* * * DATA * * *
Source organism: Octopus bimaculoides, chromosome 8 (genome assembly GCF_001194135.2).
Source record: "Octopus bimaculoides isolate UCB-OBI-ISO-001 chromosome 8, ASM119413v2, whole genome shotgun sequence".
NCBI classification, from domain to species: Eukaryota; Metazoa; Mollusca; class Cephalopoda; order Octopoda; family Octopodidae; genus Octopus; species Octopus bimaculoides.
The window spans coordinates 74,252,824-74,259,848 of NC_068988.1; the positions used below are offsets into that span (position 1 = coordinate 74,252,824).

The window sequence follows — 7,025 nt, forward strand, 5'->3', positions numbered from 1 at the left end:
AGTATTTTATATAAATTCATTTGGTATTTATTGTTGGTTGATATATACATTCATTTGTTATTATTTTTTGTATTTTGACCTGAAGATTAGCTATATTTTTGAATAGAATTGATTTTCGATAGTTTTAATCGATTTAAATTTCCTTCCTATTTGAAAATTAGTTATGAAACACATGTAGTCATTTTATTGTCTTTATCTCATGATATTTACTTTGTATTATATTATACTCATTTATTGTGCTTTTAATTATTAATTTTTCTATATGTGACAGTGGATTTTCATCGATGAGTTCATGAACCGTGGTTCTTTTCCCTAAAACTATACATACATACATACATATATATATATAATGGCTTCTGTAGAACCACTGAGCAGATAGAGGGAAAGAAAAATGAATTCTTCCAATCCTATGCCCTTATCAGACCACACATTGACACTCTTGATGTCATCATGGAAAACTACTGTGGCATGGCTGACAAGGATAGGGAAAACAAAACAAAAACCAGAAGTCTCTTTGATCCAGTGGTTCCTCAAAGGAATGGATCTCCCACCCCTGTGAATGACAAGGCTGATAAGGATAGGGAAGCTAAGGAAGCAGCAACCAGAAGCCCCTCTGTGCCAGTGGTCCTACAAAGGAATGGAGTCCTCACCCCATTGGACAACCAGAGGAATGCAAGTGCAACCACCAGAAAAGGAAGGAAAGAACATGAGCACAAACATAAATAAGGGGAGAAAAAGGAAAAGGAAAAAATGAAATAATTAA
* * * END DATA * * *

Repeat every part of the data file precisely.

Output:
Source organism: Octopus bimaculoides, chromosome 8 (genome assembly GCF_001194135.2).
Source record: "Octopus bimaculoides isolate UCB-OBI-ISO-001 chromosome 8, ASM119413v2, whole genome shotgun sequence".
NCBI classification, from domain to species: Eukaryota; Metazoa; Mollusca; class Cephalopoda; order Octopoda; family Octopodidae; genus Octopus; species Octopus bimaculoides.
The window spans coordinates 74,252,824-74,259,848 of NC_068988.1; the positions used below are offsets into that span (position 1 = coordinate 74,252,824).

The window sequence follows — 7,025 nt, forward strand, 5'->3', positions numbered from 1 at the left end:
AGTATTTTATATAAATTCATTTGGTATTTATTGTTGGTTGATATATACATTCATTTGTTATTATTTTTTGTATTTTGACCTGAAGATTAGCTATATTTTTGAATAGAATTGATTTTCGATAGTTTTAATCGATTTAAATTTCCTTCCTATTTGAAAATTAGTTATGAAACACATGTAGTCATTTTATTGTCTTTATCTCATGATATTTACTTTGTATTATATTATACTCATTTATTGTGCTTTTAATTATTAATTTTTCTATATGTGACAGTGGATTTTCATCGATGAGTTCATGAACCGTGGTTCTTTTCCCTAAAACTATACATACATACATACATATATATATATAATGGCTTCTGTAGAACCACTGAGCAGATAGAGGGAAAGAAAAATGAATTCTTCCAATCCTATGCCCTTATCAGACCACACATTGACACTCTTGATGTCATCATGGAAAACTACTGTGGCATGGCTGACAAGGATAGGGAAAACAAAACAAAAACCAGAAGTCTCTTTGATCCAGTGGTTCCTCAAAGGAATGGATCTCCCACCCCTGTGAATGACAAGGCTGATAAGGATAGGGAAGCTAAGGAAGCAGCAACCAGAAGCCCCTCTGTGCCAGTGGTCCTACAAAGGAATGGAGTCCTCACCCCATTGGACAACCAGAGGAATGCAAGTGCAACCACCAGAAAAGGAAGGAAAGAACATGAGCACAAACATAAATAAGGGGAGAAAAAGGAAAAGGAAAAAATGAAATAATTAA